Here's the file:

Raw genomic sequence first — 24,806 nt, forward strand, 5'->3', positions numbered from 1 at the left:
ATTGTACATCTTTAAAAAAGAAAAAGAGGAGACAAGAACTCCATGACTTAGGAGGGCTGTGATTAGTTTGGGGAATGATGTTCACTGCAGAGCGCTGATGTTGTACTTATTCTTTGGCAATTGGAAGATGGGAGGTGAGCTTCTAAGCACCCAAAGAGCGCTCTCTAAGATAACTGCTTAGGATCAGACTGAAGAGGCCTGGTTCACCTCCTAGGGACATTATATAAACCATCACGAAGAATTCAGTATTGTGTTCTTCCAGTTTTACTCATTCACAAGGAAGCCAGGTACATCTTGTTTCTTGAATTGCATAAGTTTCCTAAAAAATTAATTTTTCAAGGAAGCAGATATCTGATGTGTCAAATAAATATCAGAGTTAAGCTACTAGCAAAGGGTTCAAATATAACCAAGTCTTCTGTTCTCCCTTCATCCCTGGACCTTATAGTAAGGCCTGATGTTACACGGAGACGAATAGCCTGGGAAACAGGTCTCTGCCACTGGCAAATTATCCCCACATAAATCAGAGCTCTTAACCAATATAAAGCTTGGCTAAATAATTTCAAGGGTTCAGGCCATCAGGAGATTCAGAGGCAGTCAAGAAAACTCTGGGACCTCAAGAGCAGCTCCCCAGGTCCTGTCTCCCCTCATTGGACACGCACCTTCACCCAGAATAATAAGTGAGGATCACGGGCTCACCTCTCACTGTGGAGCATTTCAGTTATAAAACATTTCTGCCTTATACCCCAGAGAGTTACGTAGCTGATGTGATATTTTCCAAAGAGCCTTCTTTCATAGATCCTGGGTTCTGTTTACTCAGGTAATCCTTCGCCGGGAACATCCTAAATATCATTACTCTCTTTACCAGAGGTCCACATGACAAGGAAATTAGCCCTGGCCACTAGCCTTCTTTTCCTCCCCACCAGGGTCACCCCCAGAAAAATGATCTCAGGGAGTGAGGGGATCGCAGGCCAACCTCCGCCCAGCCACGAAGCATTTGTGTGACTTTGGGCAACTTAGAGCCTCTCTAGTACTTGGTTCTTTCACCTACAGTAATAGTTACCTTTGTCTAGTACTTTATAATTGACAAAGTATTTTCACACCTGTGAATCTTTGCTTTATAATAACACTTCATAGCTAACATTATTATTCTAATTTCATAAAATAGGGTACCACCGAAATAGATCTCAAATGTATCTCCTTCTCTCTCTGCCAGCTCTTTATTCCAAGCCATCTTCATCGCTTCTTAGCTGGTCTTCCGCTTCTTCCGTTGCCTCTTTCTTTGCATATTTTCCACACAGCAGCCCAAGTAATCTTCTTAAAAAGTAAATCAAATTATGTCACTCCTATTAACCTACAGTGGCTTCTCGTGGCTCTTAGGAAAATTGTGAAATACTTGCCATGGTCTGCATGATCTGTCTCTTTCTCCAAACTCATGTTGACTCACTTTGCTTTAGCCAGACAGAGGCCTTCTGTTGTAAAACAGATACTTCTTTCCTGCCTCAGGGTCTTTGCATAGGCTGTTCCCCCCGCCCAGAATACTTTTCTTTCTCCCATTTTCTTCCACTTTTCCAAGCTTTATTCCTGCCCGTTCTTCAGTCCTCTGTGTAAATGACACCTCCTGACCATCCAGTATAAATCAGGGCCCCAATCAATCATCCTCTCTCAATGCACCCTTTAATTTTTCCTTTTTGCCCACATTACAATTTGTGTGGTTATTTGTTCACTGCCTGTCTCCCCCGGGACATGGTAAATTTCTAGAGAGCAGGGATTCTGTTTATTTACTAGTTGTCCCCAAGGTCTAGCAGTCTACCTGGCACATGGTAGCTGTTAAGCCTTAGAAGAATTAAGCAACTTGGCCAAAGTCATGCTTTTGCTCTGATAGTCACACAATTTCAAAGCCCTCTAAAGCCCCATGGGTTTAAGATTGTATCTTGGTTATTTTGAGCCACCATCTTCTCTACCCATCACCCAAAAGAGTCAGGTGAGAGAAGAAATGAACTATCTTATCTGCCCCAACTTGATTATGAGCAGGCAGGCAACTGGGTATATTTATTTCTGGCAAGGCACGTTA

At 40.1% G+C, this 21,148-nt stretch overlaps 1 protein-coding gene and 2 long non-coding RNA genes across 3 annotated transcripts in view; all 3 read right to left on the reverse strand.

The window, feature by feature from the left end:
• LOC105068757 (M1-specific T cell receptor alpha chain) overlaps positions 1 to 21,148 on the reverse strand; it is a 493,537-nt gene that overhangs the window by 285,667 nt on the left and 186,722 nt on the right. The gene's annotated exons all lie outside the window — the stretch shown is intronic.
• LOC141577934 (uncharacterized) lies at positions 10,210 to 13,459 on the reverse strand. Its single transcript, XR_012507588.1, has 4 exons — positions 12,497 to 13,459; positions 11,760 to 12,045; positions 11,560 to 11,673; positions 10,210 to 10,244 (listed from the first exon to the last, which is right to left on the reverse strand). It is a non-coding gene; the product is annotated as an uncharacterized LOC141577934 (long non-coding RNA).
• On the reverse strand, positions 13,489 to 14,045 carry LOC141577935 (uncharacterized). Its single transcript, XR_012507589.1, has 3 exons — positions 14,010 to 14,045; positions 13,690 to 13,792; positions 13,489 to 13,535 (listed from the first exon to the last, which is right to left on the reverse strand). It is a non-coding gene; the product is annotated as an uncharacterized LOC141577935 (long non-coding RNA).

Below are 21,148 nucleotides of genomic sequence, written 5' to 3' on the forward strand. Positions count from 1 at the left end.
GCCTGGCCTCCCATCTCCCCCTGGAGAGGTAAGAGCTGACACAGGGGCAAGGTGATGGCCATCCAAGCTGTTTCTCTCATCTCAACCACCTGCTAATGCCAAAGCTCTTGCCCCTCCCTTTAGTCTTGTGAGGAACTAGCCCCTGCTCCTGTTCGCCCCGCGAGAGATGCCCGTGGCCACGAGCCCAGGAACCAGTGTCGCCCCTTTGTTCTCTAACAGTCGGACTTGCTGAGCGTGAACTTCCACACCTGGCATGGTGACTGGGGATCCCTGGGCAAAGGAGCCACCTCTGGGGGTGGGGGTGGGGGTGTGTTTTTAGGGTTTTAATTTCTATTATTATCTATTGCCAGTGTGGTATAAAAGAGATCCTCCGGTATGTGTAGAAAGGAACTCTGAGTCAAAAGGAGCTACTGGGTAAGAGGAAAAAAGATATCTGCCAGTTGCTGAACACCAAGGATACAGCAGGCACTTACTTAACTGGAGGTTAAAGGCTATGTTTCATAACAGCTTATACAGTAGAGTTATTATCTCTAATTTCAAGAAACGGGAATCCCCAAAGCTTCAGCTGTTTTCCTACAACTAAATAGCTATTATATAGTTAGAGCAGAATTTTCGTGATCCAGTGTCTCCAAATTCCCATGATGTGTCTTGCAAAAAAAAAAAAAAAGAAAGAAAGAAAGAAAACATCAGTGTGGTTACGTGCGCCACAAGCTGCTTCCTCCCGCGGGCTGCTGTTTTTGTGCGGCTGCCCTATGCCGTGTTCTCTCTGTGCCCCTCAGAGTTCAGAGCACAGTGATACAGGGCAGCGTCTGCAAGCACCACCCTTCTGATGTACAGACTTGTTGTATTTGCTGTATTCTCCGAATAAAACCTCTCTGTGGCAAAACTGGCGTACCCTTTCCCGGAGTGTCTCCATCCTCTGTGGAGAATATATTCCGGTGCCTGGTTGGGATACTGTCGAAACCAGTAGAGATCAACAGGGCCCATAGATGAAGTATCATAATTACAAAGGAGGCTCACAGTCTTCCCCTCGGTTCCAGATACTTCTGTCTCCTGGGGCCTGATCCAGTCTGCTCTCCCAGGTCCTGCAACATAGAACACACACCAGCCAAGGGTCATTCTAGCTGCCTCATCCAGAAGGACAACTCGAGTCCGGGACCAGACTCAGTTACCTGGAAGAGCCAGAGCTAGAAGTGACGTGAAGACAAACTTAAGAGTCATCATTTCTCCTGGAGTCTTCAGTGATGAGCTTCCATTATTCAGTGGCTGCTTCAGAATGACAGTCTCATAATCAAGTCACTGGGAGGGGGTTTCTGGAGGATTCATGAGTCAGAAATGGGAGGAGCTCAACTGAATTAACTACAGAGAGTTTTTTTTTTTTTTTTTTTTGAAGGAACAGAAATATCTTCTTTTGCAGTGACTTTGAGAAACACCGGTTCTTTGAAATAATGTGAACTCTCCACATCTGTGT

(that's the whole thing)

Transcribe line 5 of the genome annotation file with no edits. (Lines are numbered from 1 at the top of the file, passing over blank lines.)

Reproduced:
• LOC105068757 (M1-specific T cell receptor alpha chain) overlaps positions 1 to 21,148 on the reverse strand; it is a 493,537-nt gene that overhangs the window by 285,667 nt on the left and 186,722 nt on the right. The gene's annotated exons all lie outside the window — the stretch shown is intronic.